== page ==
Research Papers: Friction and Wear

Recursive Characteristics of a Running-in Attractor in a Ring-on-Disk Tribosystem

[+] Author and Article Information
Cong Ding

School of Mechatronic Engineering,
China University of Mining and Technology,
Xuzhou 221116, China
e-mail: dingcong@cumt.edu.cn

Hua Zhu

School of Mechatronic Engineering,
China University of Mining and Technology,
Xuzhou 221116, China
e-mail: zhuhua83591917@163.com

Yu Jiang

School of Mechatronic Engineering,
China University of Mining and Technology,
Xuzhou 221116, China
e-mail: Jiangyu@cumt.edu.cn

Guodong Sun

School of Mechatronic Engineering,
China University of Mining and Technology,
Xuzhou 221116, China
e-mail: guodongsun@cumt.edu.cn

Chunling Wei

School of Mechatronic Engineering,
China University of Mining and Technology,
Xuzhou 221116, China
e-mail: clweilove@126.com

1Corresponding author.

Contributed by the Tribology Division of ASME for publication in the JOURNAL OF TRIBOLOGY. Manuscript received February 22, 2018; final manuscript received July 21, 2018; published online August 24, 2018. Assoc. Editor: Daejong Kim.

J. Tribol 141(1), 011604 (Aug 24, 2018) (10 pages) Paper No: TRIB-18-1087; doi: 10.1115/1.4041018 History: Received February 22, 2018; Revised July 21, 2018

To explore the recursive characteristics of a running-in attractor, recurrence plot (RP) and recursive parameters are used to investigate the dynamic features of the structure. The running-in attractor is constructed based on friction noise signals generated from the ring-on-disk wear experiments. The RPs of the running-in attractor are then reproduced in a two-dimensional space. Recursive parameters, recurrence rate (RR), entropy (ENTR), and trend of recurrence (RT) are calculated. Results show that the RP evolves from a disrupted pattern to a homogeneous pattern and then returns to a disrupted pattern in the entire wear process, corresponding to the “formation–stabilization–disappearance” stage of the running-in attractor. The RR and ENTR of the running-in attractor sharply increase at first, remain steady, and then sharply decrease. Moreover, the inclination of RT in the normal wear process is smaller than those in the other two processes. This observation reveals that the running-in attractor exhibits high stability and complexity. This finding may contribute to the running-in state identification, process prediction, and control.

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Fig. 1

Schematic of tribometer

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Fig. 2

Time series of friction noise and coefficient signals: (a) test 1 (P = 1.49 MPa, v = 0.911 m/s), (b) test 2 (P = 1.05 MPa, v = 0.911 m/s), (c) test 3 (P = 1.05 MPa, v = 0.835 m/s), and (d) test 4 (P = 1.05 MPa, v = 0.835 m/s)

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Fig. 3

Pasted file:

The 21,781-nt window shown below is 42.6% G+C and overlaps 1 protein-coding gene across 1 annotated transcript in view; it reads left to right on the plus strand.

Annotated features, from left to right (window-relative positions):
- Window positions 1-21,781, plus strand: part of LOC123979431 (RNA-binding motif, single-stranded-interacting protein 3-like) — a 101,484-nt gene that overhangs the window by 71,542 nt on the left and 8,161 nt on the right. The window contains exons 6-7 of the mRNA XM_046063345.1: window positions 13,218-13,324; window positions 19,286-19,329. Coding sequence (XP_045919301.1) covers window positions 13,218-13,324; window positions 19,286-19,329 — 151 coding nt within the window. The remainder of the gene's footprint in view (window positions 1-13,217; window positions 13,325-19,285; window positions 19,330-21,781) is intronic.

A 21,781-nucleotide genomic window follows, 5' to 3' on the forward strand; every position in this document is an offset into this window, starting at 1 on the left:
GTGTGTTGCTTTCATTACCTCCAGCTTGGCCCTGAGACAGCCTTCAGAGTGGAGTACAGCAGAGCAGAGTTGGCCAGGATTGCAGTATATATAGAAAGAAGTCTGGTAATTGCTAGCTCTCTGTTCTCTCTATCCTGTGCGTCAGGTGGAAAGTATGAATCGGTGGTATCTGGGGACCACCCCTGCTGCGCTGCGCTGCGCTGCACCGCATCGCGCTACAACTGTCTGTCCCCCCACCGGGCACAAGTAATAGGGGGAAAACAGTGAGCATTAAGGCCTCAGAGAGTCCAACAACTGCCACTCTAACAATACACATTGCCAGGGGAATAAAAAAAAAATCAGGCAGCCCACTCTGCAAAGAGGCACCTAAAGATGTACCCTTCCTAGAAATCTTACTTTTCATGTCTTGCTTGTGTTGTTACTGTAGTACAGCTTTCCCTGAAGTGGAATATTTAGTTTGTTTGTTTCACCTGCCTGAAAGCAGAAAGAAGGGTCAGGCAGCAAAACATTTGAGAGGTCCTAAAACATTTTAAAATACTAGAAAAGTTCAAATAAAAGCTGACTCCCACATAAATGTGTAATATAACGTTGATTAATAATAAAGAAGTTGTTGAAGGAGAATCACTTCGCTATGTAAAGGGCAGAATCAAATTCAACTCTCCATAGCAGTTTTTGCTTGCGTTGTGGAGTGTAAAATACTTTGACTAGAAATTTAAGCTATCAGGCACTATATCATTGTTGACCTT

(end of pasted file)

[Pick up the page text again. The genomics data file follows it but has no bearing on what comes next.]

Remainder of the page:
Photographs of worn specimens: (a) worn ring and (b) worn disk

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Fig. 4

Schematic of principle of RP

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Fig. 5

Typical patterns of RP: (a) disrupted and (b) homogeneous (logistic system)

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Fig. 6

Delaying time τ and embedding dimension m chosen for three tests: (a) delaying time τ and (b) embedding dimension m

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Fig. 7

Recurrence plots based on different ε in different stages of test 1: (a1) ε = σ/8, (a2) ε = σ/4, (a3) ε = σ/2 in the running-in stage and (b1) ε = σ/2, (b2) ε = σ, (b3) ε = 1.5σ in the normal wear stage

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Fig. 8

Evolutions of phase trajectory and RP in test 1: (a1)–(i1) phase trajectories, (a2)–(i2) RPs, (a1), (a2): 0–19 min, (b1), (b2): 38–57 min, (c1), (c2): 76–95 min, (d1), (d2): 95–114 min, (e1), (e2): 209–228 min, (f1), (f2): 323–342 min, (g1), (g2): 437–456 min, (h1), (h2): 475–494 min, and (i1), (i2): 494–516 min

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Fig. 9

Fractal features of RP

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Fig. 10

Recurrence rate and ENTR evolutions of running-in attractor: (a) test 1 (P = 1.49 MPa, v = 0.911 m/s), (b) test 2 (P = 1.05 MPa, v = 0.911 m/s), (c) test 3 (P = 1.05 MPa, v = 0.835 m/s), and (d) test 4 (P = 1.05 MPa, v = 0.835 m/s)

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Fig. 11

Trend of recurrence of running-in attractor in the wear stage

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Fig. 12

Time series of variation z in Lorenz equation

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Fig. 13

Selection of no-scale interval

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Fig. 14

Recurrence plots of logistics system with different lengths: (a) n = 500 and (b) n = 2000



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